Working as a Charrette Landscape Architect, Part 2

by Daniel Ashworth, Jr., PLA, ASLA, AICP

Interdisciplinary team members at work in a charrette studio
In a charrette studio, team members from different firms and disciplines mix up and work at tables together. / image: Daniel Ashworth

Part 2: The Studio, Tools, and Lessons Learned

In part one of this series, I introduced and described the charrette concept and talked about its benefits for larger planning projects. In this post, I would like to get into what the design studio looks like, how to set up a studio space, the tools you should and could bring, and some lessons learned.

The Studio

A charrette studio is normally set up as a series of tables, most of which are working tables for team members to sit with their computers and/or drawing tools. The first things normally identified are the electrical outlet locations, as that has the biggest impact on table locations. There is usually a large table dedicated to layout/team gathering discussions or large drawings and models. One or two tables are also set up either on one side or around the corner from the charrette studio to have the technical committees and stakeholder meetings. And finally, there is usually a wall that is kept blank for pinups or to be projected on for a slideshow.

As the charrette is in progress, it is always good practice to cover up the walls with base maps and images and then replace those with each day’s production as the charrette progresses. This helps the design team find information for their work quickly, and also helps to show the public that work is occurring. When we can’t have the studio on the physical site, we have rented bicycles for team members to get to the site, and usually someone on the design team rents a car.

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Working as a Charrette Landscape Architect, Part 1

by Daniel Ashworth, Jr., PLA, ASLA, AICP

Landscape architect Daniel Ashworth working on street cross sections
The author working on street cross sections for a small area study in Memphis, TN. / image: Alexander Preudhomme, Opticos Design, Inc.

Working in design charrettes is a unique experience usually reserved for architects and planners working in firms aligned with the Congress for the New Urbanism (CNU), using the ideas and procedures codified by Bill Lennertz through the National Charrette Institute (NCI). However, in the last five to eight years I have noticed more landscape architecture services being pulled into the charrette process, and with increasing frequency, landscape architects are leading multidisciplinary charrettes.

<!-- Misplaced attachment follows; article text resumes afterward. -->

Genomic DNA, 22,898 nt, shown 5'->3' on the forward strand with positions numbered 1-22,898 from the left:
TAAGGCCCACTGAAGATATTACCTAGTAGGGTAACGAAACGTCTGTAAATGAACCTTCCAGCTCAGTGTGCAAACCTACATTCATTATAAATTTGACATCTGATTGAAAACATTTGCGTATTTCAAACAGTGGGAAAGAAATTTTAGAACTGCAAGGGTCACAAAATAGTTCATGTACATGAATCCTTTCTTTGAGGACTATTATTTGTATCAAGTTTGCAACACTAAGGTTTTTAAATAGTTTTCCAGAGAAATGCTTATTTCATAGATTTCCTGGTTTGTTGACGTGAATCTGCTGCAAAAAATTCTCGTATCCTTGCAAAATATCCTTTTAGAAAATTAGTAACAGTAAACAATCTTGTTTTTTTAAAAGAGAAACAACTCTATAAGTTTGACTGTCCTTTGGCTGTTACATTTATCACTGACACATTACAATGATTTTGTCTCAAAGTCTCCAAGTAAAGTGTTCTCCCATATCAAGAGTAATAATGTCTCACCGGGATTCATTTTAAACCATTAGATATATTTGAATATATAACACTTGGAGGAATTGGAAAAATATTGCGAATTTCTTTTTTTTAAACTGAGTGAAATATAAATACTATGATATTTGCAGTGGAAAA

A design charrette is a three- to five-day intensive, focused, and collaborative workshop usually held on the project site or as close to the site as possible within the project’s community. The setting and nature of the charrette gets the project’s team members out of the distracted design office environment and into the same room together. Being on site means the project team is designing in public and are able to get immediate feedback from the public and project stakeholders through open studio hours and presentations during charrette week. The charrette process allows team members to access the project site whenever necessary, and it allows for the in-person team collaboration that leads to a better and more coordinated project and higher quality places. From a project management standpoint, a charrette can also be a cheaper and more efficient way to get the majority of project work done, even in light of the travel and lodging costs.

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A New Manassas Street, Safe for Bikes and Pedestrians

by Daniel Ashworth, Jr., PLA, ASLA, AICP

image: Memphis Medical District Collaborative (MMDC) / Memphis Flyer

In an effort to re-balance excess car space for people space, Alta Planning + Design redesigned Manassas Street in Memphis from five to three lanes to make way for separated bike lanes on nearly a mile of the street through the Memphis Medical District.

This was the second phase of the Memphis Medical District Collaborative‘s interim design improvements program for the Medical District, which is adjacent to downtown Memphis. The project provides separation of bicyclists and pedestrians from the travel lanes with parked cars and bike lane buffers containing wheel stops and delineators. The project also included bumpouts with concrete domes and planters to shorten the crossing distances for pedestrians and slow vehicle speeds by narrowing the travel space with the vertical bumpout elements. Cat Peña, a local artist, provided the design and installation for an artistic mid-block crossing between Health Sciences Park and the University of Tennessee Health Sciences Center.

The project was designed with the guidance from the Federal Highway Administration (FHWA)’s Separated Bike Lane Planning and Design Guide and in conjunction with the Memphis City Engineering staff’s advice. The ultimate goals of the project are to encourage active transportation, support the healthy lifestyles goals of the district’s medical institution anchors, and to encourage more mixed-use and multifamily residential development in the district.

If you are interested learning more about the project, I will be presenting on Manassas Street as part of a panel with Susannah Barton of the Memphis Medical District Collaborative and Memphis artist Cat Peña at the 2019 ASLA Conference on Landscape Architecture in San Diego. The panel is titled Manassas Street, A Tactical and Artistic Urban Street Transformation in Memphis and will be held on Friday, November 15, 1:30 – 3:00 PM.

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